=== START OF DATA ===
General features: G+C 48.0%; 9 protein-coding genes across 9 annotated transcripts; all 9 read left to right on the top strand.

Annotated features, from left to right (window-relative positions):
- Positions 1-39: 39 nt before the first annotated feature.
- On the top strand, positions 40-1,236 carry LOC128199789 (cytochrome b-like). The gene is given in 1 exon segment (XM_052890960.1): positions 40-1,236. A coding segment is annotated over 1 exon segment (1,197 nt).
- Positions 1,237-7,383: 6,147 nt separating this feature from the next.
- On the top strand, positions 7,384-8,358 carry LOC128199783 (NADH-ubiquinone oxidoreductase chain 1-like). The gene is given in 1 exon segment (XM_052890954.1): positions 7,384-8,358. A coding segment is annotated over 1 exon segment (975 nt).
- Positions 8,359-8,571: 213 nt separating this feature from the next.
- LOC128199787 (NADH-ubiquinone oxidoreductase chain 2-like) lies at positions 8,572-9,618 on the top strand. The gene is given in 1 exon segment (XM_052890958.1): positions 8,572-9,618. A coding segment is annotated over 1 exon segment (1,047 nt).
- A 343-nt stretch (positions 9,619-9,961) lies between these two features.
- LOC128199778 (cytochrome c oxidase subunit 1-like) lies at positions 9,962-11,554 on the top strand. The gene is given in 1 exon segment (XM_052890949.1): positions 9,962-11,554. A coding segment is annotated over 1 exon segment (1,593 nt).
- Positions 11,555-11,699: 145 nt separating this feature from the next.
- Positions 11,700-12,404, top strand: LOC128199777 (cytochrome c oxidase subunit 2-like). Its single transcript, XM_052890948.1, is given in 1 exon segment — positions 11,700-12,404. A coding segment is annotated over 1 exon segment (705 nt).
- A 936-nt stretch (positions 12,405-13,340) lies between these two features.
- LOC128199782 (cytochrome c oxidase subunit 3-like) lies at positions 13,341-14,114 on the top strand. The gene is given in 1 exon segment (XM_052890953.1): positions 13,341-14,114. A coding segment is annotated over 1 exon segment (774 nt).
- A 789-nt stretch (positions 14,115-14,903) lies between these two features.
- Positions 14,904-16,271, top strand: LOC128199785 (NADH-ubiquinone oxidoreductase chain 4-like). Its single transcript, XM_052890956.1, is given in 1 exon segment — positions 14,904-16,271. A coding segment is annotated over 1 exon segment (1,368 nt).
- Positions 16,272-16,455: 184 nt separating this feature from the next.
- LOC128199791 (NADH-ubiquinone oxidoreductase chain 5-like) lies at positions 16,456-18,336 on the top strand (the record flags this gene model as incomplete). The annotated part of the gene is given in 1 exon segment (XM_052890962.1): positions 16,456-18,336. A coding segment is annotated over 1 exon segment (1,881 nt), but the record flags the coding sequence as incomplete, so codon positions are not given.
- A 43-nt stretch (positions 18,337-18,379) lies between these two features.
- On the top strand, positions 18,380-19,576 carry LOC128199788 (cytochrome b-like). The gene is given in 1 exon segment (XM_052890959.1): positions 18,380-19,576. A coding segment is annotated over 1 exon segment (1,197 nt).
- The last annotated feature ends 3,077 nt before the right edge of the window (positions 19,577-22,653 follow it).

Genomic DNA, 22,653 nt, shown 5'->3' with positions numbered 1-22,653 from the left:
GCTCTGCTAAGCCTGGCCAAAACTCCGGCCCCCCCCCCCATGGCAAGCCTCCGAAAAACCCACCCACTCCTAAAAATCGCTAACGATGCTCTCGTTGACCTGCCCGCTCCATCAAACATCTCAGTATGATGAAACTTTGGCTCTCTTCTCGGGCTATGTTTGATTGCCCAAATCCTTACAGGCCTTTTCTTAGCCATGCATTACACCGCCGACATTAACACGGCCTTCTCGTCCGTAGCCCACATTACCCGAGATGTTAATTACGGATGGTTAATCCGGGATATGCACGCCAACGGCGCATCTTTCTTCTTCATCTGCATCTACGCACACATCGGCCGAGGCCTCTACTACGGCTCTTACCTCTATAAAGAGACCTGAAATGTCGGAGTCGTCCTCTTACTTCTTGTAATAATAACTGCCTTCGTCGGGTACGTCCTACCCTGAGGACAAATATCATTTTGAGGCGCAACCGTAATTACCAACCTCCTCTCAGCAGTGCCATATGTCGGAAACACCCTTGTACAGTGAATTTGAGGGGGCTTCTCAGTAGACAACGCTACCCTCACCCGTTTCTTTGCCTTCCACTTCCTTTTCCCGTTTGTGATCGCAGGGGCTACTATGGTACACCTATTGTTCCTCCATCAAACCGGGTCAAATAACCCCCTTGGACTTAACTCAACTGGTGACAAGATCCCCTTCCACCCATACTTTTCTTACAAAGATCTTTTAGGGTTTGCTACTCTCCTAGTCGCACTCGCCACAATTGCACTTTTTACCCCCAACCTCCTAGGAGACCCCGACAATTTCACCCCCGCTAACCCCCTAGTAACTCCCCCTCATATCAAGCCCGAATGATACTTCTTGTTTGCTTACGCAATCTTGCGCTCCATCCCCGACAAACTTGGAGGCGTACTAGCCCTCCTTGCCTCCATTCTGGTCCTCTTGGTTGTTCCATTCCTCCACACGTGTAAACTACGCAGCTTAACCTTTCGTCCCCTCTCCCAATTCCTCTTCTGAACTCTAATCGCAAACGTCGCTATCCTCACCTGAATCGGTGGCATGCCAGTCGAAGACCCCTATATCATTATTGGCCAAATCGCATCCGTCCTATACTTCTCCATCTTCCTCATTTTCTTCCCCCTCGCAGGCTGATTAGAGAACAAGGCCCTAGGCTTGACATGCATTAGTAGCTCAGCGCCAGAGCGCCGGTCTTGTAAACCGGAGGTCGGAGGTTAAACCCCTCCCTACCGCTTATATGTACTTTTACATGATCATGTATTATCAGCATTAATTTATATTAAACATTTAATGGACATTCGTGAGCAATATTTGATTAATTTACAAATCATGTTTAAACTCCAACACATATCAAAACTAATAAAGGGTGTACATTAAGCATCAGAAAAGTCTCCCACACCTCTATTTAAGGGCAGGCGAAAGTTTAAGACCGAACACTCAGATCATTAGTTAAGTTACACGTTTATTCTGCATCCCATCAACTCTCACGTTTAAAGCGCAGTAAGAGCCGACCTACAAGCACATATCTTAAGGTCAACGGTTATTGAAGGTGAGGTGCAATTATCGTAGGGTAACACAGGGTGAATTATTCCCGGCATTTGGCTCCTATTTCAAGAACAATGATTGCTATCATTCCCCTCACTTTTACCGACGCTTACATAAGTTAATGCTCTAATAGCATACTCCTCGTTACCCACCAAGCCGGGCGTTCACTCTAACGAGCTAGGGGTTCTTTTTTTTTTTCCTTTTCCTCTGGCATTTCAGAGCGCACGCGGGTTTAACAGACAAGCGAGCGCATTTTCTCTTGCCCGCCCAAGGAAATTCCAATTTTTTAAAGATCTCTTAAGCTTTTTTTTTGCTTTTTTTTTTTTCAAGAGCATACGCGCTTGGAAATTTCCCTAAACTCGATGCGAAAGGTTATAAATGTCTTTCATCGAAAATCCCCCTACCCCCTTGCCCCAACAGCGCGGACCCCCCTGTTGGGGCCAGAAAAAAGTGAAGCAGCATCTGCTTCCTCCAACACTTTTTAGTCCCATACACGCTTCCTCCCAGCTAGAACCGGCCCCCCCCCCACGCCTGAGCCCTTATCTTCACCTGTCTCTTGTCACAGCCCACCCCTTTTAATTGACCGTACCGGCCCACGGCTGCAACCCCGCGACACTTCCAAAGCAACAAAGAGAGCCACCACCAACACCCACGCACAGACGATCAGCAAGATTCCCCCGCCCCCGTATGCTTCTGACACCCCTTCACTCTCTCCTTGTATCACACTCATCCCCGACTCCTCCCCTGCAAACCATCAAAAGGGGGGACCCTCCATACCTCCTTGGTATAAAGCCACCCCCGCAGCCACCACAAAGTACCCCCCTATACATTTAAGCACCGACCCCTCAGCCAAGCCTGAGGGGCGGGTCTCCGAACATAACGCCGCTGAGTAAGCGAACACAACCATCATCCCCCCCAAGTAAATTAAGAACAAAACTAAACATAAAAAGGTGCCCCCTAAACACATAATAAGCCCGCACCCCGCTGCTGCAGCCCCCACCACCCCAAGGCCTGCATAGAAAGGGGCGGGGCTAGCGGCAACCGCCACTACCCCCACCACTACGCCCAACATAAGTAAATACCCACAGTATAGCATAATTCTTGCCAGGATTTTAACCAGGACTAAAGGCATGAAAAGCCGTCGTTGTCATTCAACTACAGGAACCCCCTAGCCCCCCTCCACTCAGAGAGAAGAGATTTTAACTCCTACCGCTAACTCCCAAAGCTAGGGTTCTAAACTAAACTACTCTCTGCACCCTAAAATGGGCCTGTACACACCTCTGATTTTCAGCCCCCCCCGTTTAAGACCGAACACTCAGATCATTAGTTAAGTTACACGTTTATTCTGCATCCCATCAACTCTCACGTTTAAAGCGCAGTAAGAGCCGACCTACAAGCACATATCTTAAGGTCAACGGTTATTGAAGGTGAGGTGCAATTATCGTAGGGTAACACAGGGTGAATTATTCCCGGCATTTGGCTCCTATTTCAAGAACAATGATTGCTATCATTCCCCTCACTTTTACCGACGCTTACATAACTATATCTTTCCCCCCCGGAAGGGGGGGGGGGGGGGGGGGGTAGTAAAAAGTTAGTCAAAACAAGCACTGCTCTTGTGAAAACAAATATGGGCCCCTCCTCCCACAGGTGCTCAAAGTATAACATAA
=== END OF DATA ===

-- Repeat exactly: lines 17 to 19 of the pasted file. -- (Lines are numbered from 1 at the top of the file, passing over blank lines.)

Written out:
- Positions 16,272-16,455: 184 nt separating this feature from the next.
- LOC128199791 (NADH-ubiquinone oxidoreductase chain 5-like) lies at positions 16,456-18,336 on the top strand (the record flags this gene model as incomplete). The annotated part of the gene is given in 1 exon segment (XM_052890962.1): positions 16,456-18,336. A coding segment is annotated over 1 exon segment (1,881 nt), but the record flags the coding sequence as incomplete, so codon positions are not given.
- A 43-nt stretch (positions 18,337-18,379) lies between these two features.